Czech lawmakers are also discussing an amendment to the Transplant Act intended to address organ transplant surgery practices in China. The proposed amendment is the latest in a growing movement against involuntary organ harvesting from prisoners of conscience in China and human trafficking on a global scale.
The amendment would enable the prosecution of an organ transplant patient who obtains an organ from an involuntary donor. It would also identify the countries to be banned from participating in organ transplantation, particularly China.
In recent months, relations between the Czech Republic and China have soured. Problems have arisen in the political sphere and in the areas of cyber security, entrepreneurship, freedom of speech, and also with asylum seekers from China.
For example, the Prague City Council on Oct. 7 decided to terminate its partnership agreement with Beijing in protest against a provision related to the Chinese regime’s “One China” policy.
A few months earlier during a visit to Taiwan on March 29, Prague Mayor Zdenek Hrib told the local media that he was being pressured by the Chinese regime to cancel a meeting with the Taiwan envoy in Prague, which it considered “unacceptable.”
In response, the regime canceled a planned 14-concert tour by the Prague Philharmonia in China.
Minister of Culture Lubomir Zaoralek noted the deepening rift between the city of Prague and Beijing, which has resulted in the cancellation of several cultural events involving Prague ensembles in China.
In his sharpest rebuke yet, Zaoralek told the Chinese ambassador there would be no cultural exchange if Beijing were to cancel the events, which included a series of concerts by the Prague Quartet, and the Prague Radio Symphony Orchestra, in addition to the Prague Philharmonic.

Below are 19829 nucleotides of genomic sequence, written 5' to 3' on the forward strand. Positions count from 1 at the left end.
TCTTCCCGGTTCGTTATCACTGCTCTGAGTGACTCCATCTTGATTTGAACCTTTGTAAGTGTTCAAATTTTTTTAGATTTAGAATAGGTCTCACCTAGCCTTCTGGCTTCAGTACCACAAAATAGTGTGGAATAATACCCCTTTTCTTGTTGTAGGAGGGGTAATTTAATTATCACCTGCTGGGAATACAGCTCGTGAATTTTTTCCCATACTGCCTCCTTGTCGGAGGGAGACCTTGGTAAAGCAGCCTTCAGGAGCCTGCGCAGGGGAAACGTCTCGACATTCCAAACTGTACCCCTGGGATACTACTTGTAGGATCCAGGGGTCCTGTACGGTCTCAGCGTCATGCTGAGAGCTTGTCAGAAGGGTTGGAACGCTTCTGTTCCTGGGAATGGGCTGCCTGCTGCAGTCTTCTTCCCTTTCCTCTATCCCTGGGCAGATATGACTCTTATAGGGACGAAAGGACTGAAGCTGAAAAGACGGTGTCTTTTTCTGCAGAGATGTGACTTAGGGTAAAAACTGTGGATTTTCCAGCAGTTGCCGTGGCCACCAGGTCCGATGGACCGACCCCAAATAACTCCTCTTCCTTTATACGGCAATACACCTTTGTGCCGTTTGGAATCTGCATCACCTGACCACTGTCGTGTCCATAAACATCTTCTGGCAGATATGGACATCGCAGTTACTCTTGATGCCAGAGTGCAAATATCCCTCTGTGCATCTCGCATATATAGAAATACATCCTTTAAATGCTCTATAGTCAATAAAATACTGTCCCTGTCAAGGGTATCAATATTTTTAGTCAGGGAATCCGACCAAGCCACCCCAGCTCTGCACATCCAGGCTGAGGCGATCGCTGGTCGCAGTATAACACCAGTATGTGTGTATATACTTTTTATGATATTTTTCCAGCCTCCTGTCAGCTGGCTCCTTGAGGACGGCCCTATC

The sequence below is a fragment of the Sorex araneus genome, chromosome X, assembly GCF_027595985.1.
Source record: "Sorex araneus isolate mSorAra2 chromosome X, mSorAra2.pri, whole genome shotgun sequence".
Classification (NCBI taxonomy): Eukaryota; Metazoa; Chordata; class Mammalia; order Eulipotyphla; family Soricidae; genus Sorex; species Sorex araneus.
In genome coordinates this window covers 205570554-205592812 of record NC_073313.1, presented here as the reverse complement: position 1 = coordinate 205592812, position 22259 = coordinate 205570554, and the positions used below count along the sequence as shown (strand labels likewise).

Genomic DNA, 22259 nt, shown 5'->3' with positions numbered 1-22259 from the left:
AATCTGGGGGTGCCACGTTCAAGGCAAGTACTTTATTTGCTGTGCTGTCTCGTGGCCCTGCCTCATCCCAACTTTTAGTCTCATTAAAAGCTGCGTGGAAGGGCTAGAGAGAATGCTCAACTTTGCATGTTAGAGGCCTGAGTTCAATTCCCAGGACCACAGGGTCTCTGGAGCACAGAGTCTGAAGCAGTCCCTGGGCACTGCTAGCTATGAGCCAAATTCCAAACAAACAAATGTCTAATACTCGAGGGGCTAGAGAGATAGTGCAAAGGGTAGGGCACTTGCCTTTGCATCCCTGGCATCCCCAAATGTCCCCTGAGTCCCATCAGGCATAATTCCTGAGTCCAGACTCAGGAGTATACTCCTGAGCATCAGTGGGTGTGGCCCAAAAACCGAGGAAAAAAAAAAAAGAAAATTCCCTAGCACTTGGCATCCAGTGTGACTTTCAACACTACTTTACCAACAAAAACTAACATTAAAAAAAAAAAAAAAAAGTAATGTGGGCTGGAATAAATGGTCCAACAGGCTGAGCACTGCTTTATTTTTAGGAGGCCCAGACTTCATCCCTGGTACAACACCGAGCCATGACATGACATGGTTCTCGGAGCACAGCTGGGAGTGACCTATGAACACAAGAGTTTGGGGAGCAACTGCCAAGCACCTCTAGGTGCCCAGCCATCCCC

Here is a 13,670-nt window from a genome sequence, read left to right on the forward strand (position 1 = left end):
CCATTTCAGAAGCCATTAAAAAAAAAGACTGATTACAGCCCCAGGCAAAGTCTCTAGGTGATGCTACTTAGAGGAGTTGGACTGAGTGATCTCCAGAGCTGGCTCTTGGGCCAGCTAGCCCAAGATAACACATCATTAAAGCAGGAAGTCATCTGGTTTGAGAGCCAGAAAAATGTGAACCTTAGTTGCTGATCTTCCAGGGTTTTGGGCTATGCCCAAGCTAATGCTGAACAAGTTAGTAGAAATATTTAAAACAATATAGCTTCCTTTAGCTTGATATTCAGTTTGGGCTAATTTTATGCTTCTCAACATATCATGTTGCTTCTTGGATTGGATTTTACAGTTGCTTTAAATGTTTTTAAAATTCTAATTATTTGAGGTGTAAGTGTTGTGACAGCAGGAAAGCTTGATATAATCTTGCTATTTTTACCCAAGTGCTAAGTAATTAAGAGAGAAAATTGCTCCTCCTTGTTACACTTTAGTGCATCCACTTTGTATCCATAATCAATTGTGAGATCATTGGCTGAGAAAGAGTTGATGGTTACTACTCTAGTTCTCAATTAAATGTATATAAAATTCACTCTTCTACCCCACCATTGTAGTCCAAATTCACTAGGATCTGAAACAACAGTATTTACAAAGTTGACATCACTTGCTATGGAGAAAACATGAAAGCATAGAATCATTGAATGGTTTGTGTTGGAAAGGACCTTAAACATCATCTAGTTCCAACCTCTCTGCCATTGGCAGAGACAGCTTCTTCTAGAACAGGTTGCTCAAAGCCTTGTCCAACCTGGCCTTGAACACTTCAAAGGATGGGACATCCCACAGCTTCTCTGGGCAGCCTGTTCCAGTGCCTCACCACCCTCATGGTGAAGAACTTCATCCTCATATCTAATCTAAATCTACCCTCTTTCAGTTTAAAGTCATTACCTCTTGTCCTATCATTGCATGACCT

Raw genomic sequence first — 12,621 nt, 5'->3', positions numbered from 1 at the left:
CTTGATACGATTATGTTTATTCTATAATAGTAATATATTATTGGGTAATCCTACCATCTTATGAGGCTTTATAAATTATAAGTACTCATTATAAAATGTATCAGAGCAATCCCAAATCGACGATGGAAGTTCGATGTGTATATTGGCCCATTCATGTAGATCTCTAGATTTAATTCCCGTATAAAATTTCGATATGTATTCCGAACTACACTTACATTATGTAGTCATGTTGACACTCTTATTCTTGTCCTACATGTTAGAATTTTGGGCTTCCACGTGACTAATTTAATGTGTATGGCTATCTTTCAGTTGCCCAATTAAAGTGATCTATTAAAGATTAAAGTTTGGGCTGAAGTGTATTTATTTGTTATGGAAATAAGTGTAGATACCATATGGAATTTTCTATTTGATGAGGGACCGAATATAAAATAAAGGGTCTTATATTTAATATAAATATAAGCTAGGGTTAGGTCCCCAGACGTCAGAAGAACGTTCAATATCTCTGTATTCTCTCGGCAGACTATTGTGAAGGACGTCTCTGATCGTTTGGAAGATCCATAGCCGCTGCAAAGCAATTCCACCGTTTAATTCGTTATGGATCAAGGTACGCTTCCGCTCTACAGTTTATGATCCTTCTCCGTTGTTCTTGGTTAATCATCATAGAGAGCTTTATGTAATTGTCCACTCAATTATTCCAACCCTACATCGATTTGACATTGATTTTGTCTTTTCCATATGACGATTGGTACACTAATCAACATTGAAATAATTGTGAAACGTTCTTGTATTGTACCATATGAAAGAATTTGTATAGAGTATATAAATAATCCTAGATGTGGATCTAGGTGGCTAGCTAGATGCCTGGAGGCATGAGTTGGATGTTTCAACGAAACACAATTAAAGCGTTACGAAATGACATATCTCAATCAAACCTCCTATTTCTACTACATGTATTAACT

In late 2018, the Czech cyber watchdog identified Huawei as a security threat. The Chinese tech giant threatened to take it to court and initiated international arbitration for “damaging” the firm’s reputation.
In a Feb. 7 letter addressed to the independent governmental body of the Czech National Office for Cybernetics and Information Security (NUKIB), as well as Czech Prime Minister Andrej Babis, Huawei called for the “cancellation” or “modification” of the warning issued by NUKIB in December 2018, which identified Huawei and its Chinese competitor ZTE as “security threats.”
The Czech Republic, which has considerably increased its political and economic cooperation with China since 2014, has also been shaken by uncertainty surrounding the Chinese conglomerate CEFC China Energy. While CEFC had promised to invest tens of billions in the country, the company collapsed.
CEFC’s much-lauded Czech investment came to a swift end after its director, Ye Jianming, was reportedly detained by communist authorities in China and under investigation for economic crimes. Then the company’s assets were liquidated to repay its loans inside China and abroad.
The Czech Republic’s Confederation of Industry stated that China’s promised investments haven’t yet materialized. Meanwhile, Czech companies continue to face barriers as they try to enter the Chinese market, reported Hospodarske Noviny on Oct. 7.
According to Czech think tank Sinopsis, “apolitical behavior” by foreign parties is no longer sufficient for the Chinese regime.
“The Chinese Communist Party now requires open, public and unambiguous support – from its own companies, artists and citizens, but increasingly also from foreign actors,” wrote Sinopsis.
President of the Czech Senate Jaroslav Kubera, despite protests by the Chinese regime, decided to make a planned visit to Taiwan at the beginning of next year, Czech Radio said. In response to his decision, China announced that it was postponing the planned Czech-Chinese Business Forum. Czech media said that Chinese authorities indicated to Prague Castle representatives that the reason for postponement was due to the actions of the Senate chairman Jaroslav Kubera and Prague Mayor Zdenek Hrib.